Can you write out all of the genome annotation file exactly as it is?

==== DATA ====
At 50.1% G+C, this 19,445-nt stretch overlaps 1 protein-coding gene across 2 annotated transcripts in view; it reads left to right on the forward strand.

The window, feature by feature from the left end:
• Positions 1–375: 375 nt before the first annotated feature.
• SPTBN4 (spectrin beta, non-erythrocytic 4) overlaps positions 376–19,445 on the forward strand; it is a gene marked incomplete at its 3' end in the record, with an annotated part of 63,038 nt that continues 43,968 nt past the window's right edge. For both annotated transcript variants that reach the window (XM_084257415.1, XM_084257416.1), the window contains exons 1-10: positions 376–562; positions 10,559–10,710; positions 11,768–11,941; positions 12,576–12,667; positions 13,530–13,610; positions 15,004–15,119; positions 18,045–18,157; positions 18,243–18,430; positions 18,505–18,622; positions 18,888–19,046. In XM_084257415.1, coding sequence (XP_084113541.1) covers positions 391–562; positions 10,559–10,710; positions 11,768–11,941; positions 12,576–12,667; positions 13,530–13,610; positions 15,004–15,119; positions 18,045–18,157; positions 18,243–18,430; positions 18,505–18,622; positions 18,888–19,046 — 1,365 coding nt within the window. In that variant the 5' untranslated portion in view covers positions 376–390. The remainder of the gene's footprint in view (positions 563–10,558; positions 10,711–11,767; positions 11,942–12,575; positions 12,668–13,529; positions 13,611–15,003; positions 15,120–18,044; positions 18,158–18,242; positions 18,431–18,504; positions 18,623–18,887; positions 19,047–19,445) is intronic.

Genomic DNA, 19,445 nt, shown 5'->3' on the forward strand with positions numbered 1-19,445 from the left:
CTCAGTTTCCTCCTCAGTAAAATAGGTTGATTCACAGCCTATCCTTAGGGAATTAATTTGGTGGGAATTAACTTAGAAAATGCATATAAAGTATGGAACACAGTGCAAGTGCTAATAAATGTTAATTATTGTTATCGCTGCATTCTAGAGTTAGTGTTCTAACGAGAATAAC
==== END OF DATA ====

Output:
At 50.1% G+C, this 19,445-nt stretch overlaps 1 protein-coding gene across 2 annotated transcripts in view; it reads left to right on the forward strand.

The window, feature by feature from the left end:
• Positions 1–375: 375 nt before the first annotated feature.
• SPTBN4 (spectrin beta, non-erythrocytic 4) overlaps positions 376–19,445 on the forward strand; it is a gene marked incomplete at its 3' end in the record, with an annotated part of 63,038 nt that continues 43,968 nt past the window's right edge. For both annotated transcript variants that reach the window (XM_084257415.1, XM_084257416.1), the window contains exons 1-10: positions 376–562; positions 10,559–10,710; positions 11,768–11,941; positions 12,576–12,667; positions 13,530–13,610; positions 15,004–15,119; positions 18,045–18,157; positions 18,243–18,430; positions 18,505–18,622; positions 18,888–19,046. In XM_084257415.1, coding sequence (XP_084113541.1) covers positions 391–562; positions 10,559–10,710; positions 11,768–11,941; positions 12,576–12,667; positions 13,530–13,610; positions 15,004–15,119; positions 18,045–18,157; positions 18,243–18,430; positions 18,505–18,622; positions 18,888–19,046 — 1,365 coding nt within the window. In that variant the 5' untranslated portion in view covers positions 376–390. The remainder of the gene's footprint in view (positions 563–10,558; positions 10,711–11,767; positions 11,942–12,575; positions 12,668–13,529; positions 13,611–15,003; positions 15,120–18,044; positions 18,158–18,242; positions 18,431–18,504; positions 18,623–18,887; positions 19,047–19,445) is intronic.

Genomic DNA, 19,445 nt, shown 5'->3' on the forward strand with positions numbered 1-19,445 from the left:
CTCAGTTTCCTCCTCAGTAAAATAGGTTGATTCACAGCCTATCCTTAGGGAATTAATTTGGTGGGAATTAACTTAGAAAATGCATATAAAGTATGGAACACAGTGCAAGTGCTAATAAATGTTAATTATTGTTATCGCTGCATTCTAGAGTTAGTGTTCTAACGAGAATAAC